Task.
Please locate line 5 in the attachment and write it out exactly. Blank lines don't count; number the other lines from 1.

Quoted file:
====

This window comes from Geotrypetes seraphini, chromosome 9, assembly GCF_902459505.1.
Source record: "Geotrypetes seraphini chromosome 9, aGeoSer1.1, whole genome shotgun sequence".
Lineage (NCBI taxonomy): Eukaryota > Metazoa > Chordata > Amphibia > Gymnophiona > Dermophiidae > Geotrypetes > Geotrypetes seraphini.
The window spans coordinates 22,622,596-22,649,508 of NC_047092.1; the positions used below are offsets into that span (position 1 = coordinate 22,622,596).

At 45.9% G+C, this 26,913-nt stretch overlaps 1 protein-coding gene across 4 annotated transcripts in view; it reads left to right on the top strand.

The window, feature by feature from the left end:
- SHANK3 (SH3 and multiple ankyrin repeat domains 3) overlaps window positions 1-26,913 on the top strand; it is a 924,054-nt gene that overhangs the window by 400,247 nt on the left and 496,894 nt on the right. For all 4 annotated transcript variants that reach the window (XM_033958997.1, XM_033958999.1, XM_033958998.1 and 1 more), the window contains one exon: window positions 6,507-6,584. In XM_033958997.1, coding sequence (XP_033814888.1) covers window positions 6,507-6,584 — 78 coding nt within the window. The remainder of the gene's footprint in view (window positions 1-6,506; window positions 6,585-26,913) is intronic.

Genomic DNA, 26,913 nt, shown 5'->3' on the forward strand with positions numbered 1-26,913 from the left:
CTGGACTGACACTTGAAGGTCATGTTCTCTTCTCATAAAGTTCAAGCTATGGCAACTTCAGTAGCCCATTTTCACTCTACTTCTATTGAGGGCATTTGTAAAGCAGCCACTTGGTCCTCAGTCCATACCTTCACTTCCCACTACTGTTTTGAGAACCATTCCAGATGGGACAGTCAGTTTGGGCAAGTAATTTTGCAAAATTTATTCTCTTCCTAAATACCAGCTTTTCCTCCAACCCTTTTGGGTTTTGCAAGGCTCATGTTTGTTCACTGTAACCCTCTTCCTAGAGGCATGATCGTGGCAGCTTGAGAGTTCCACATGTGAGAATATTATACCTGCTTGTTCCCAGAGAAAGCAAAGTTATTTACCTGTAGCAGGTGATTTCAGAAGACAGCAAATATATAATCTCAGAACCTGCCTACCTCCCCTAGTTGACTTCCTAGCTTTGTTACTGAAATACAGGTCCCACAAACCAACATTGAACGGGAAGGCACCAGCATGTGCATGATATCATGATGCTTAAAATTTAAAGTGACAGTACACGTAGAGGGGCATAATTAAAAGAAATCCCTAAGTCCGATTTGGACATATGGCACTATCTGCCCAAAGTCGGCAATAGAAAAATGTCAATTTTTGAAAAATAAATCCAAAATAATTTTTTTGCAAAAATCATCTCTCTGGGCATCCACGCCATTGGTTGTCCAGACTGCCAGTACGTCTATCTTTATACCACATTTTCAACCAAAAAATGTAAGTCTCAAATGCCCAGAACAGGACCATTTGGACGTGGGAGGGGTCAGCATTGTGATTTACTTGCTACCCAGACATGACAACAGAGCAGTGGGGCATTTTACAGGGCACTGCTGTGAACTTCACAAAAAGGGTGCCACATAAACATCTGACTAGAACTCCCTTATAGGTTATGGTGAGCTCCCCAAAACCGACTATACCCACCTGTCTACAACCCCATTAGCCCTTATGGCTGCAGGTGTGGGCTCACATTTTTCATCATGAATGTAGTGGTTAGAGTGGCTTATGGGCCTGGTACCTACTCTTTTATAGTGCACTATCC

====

At 45.9% G+C, this 26,913-nt stretch overlaps 1 protein-coding gene across 4 annotated transcripts in view; it reads left to right on the top strand.